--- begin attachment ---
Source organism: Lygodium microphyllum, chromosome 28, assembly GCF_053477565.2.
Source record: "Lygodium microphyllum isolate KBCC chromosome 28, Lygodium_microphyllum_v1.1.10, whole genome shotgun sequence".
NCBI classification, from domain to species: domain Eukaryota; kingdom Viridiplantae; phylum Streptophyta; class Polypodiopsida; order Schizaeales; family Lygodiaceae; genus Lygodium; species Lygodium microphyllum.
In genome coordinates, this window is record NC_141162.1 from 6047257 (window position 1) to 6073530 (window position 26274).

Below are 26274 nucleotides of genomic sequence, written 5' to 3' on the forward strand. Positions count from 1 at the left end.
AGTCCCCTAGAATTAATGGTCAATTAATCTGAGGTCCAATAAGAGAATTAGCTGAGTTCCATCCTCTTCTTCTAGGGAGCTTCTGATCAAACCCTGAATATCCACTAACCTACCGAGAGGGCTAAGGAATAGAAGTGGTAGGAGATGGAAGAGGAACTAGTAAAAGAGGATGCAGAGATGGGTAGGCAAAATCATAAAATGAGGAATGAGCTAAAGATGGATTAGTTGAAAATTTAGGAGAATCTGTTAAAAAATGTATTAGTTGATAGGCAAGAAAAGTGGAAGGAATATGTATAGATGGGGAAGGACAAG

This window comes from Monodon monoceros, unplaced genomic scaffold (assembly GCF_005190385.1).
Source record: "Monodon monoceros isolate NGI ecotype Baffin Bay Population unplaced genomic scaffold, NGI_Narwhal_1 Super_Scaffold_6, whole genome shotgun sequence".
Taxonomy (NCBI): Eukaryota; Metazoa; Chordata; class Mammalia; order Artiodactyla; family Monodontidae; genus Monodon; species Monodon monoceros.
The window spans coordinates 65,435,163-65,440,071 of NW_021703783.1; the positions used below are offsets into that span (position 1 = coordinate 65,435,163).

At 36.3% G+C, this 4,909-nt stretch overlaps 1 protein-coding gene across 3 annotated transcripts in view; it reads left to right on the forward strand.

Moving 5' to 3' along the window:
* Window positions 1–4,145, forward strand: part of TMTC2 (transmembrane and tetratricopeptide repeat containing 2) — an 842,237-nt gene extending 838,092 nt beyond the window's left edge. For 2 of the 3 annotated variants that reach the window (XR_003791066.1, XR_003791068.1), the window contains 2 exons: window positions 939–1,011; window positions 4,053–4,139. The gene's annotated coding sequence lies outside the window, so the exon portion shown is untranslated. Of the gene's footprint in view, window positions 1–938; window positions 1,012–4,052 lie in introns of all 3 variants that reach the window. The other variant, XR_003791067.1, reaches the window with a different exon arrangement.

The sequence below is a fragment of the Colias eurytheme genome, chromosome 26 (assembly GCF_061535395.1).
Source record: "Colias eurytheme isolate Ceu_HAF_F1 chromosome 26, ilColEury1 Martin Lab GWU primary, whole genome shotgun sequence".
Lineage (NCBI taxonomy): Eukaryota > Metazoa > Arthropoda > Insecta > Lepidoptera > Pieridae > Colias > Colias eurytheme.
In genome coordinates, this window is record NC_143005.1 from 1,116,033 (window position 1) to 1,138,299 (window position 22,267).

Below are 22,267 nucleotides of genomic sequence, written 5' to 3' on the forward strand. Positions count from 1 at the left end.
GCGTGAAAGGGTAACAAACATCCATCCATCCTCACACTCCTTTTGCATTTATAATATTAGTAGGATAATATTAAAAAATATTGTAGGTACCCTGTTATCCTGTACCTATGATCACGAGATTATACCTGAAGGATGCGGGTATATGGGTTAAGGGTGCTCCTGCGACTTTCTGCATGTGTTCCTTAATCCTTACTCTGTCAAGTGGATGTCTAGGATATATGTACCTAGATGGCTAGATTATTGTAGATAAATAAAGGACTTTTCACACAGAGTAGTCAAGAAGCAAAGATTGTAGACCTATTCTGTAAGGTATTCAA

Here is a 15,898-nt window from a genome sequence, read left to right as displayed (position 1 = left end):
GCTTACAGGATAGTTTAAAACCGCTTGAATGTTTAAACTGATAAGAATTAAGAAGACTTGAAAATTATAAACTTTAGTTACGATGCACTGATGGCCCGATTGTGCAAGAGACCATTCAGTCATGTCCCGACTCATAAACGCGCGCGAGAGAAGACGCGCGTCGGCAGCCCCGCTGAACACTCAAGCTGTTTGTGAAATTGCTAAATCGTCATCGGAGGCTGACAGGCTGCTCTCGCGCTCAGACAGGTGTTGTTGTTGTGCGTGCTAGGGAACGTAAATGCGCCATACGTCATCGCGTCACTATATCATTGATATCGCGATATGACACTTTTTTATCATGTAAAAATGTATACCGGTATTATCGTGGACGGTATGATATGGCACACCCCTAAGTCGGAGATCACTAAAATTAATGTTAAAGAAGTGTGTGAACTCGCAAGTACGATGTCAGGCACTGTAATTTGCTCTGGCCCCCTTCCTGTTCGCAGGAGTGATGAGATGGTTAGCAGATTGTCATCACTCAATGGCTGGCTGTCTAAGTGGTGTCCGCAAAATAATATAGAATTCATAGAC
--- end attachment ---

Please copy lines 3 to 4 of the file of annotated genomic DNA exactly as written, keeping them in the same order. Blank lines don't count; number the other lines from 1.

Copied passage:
NCBI classification, from domain to species: domain Eukaryota; kingdom Viridiplantae; phylum Streptophyta; class Polypodiopsida; order Schizaeales; family Lygodiaceae; genus Lygodium; species Lygodium microphyllum.
In genome coordinates, this window is record NC_141162.1 from 6047257 (window position 1) to 6073530 (window position 26274).